… is a term from chess meaning compulsion to move. Most of the time, it’s an advantage to have the next move, but there are situations, particularly in the endgame when you’d much rather it was the other player’s turn.
So it has been with climate change, at least for some players in the game. The big divide in the negotiations for the Kyoto protocol was between the more developed countries, which had created the problem and continued to produce most emissions of greenhouse gases, and the less developed, which were the main source of likely future growth. The agreement reached was that the developed countries would make the first round of cuts, reducing emissions below 1990 levels* by 2012, after which a more comprehensive agreement would require contributions from everyone.
As soon as the Bush Administration was elected though, it denounced this as unfair and said the US would do nothing unless China and India moved first. The Howard government, until then a fairly enthusiastic proponent of Kyoto, immediately echoed the Bush line. Meanwhile, not surprisingly, China and India stuck to the agreement they’d signed and ratified.
The resulting standoff suited lots of people. Most obviously, while the Bushies were denouncing the unfair advantages given to China and India, they were also pushing as hard as they could to ensure that they and other developing countries did nothing that would facilitate a post-Kyoto agreement. And of course plenty of people in China and India were happy enough not to have to take any hard decisions on the topic.
In the last month or so, this has all started to fall apart. The Australian policy debate has shifted to the point where Howard has had to announce support both for emissions trading and for the logical corollary, binding targets for emissions reductions, though he still refuses to give any actual numbers. China and India have agreed to negotiate a post-Kyoto agreement by 2009, though they are still resisting targets.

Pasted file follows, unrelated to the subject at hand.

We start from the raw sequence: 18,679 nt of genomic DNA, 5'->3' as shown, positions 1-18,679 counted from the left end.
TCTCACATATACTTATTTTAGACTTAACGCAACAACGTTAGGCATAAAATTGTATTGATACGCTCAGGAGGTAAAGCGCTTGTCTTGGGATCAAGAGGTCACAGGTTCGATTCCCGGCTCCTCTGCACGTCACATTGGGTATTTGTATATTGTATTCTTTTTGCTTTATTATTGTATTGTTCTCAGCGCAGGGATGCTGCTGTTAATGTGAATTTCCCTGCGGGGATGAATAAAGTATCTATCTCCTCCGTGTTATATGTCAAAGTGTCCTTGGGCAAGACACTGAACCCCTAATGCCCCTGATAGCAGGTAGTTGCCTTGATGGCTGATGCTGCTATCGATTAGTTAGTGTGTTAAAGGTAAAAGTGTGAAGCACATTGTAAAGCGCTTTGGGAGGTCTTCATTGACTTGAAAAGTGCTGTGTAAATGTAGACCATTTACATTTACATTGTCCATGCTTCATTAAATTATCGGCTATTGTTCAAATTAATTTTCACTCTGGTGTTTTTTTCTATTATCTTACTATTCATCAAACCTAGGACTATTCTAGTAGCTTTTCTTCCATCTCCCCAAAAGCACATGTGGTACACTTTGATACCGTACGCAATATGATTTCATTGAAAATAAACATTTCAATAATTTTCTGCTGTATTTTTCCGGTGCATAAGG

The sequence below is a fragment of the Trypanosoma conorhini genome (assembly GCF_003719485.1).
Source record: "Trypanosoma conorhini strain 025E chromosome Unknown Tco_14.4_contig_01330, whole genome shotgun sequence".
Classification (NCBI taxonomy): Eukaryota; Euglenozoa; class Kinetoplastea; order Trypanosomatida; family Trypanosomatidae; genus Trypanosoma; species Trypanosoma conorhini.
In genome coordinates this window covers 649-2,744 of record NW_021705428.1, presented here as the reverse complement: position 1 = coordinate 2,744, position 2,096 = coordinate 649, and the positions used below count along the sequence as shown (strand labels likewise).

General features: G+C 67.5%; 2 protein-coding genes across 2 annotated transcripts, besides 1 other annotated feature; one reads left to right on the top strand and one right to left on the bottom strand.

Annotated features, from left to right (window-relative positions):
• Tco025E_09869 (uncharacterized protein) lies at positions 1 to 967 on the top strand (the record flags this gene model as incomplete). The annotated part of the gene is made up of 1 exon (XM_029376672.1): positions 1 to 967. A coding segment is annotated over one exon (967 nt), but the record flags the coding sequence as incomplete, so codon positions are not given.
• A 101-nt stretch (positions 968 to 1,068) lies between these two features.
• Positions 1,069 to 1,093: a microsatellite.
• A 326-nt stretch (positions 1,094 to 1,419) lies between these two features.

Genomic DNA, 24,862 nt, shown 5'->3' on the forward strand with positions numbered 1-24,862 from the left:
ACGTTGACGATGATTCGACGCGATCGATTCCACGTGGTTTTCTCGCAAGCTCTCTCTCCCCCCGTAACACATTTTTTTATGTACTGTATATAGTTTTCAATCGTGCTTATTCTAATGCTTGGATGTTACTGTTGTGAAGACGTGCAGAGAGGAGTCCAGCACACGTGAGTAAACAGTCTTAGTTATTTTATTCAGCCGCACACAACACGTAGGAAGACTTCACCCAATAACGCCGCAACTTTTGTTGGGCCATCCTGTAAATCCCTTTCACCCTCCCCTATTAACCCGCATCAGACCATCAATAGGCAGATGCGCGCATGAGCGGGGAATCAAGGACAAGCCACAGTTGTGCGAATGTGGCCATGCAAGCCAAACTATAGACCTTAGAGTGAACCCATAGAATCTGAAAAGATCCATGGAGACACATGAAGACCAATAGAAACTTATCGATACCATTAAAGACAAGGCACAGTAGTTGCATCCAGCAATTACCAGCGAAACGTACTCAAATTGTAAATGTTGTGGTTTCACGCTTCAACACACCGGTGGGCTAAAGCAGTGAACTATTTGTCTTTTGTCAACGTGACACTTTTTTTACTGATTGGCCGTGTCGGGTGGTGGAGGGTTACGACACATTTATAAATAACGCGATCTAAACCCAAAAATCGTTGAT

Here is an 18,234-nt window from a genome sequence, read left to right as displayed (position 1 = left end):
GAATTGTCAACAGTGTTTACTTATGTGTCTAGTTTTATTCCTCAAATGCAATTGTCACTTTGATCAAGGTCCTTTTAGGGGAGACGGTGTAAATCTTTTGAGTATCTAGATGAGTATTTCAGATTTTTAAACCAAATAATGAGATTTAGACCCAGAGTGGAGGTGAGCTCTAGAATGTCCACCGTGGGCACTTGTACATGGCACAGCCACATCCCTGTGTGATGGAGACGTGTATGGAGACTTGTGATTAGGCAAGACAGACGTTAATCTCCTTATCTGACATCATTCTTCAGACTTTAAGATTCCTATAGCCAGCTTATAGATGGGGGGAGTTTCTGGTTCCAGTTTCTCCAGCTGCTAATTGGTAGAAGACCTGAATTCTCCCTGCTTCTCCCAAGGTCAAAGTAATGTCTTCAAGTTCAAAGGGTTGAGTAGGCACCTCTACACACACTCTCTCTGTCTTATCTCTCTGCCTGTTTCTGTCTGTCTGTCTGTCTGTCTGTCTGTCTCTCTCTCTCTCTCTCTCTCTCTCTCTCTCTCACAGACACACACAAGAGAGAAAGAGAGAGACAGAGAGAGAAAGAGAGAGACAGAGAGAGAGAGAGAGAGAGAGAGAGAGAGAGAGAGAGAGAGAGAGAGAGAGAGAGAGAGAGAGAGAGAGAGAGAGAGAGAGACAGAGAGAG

That has left Bush isolated. Only a week or so ago, the Administration contemptuously rejected a draft G8 meeting statement on climate change prepared by the Germans, who are hosting the meeting. But as Bush’s lame-duck status has become increasingly apparent, his capacity to throw his weight around has diminished. The reaction from the Germans, and the rest of the Europeans was ferocious. It became clear that the G8 meeting would be a disaster, possibly even ending with an overt statement of disagreement, although (as far as I can tell) such an outcome is viewed by those who run these events as unthinkable.
So Bush came out with a plan. As with his response to the recent Supreme Court decision requiring the EPA to control CO2 emissions, Bush came up with a plan that would have no effect until late 2008, by which time his term would be nearly finished. As Dan Froomkin observed, the US reaction showed that Bush still knows how to play the American press like a harp, but the European reaction ranged from tepid (those who interpreted Bush as offering largely meaningless rhetoric) to hostile (those who viewed him as attempting to derail the post-Kyoto process). And this gradually fed back into US coverage.
So, the pieces are moving again, and the system o mutually supportive intransigence is breaking down. It remains to be seen if anything positive can be achieved, but the untenability of Bush’s position is now clear for all to see.
* Australia held out for a special deal, allowing an 8 per cent increase, then decided not to ratify anyway.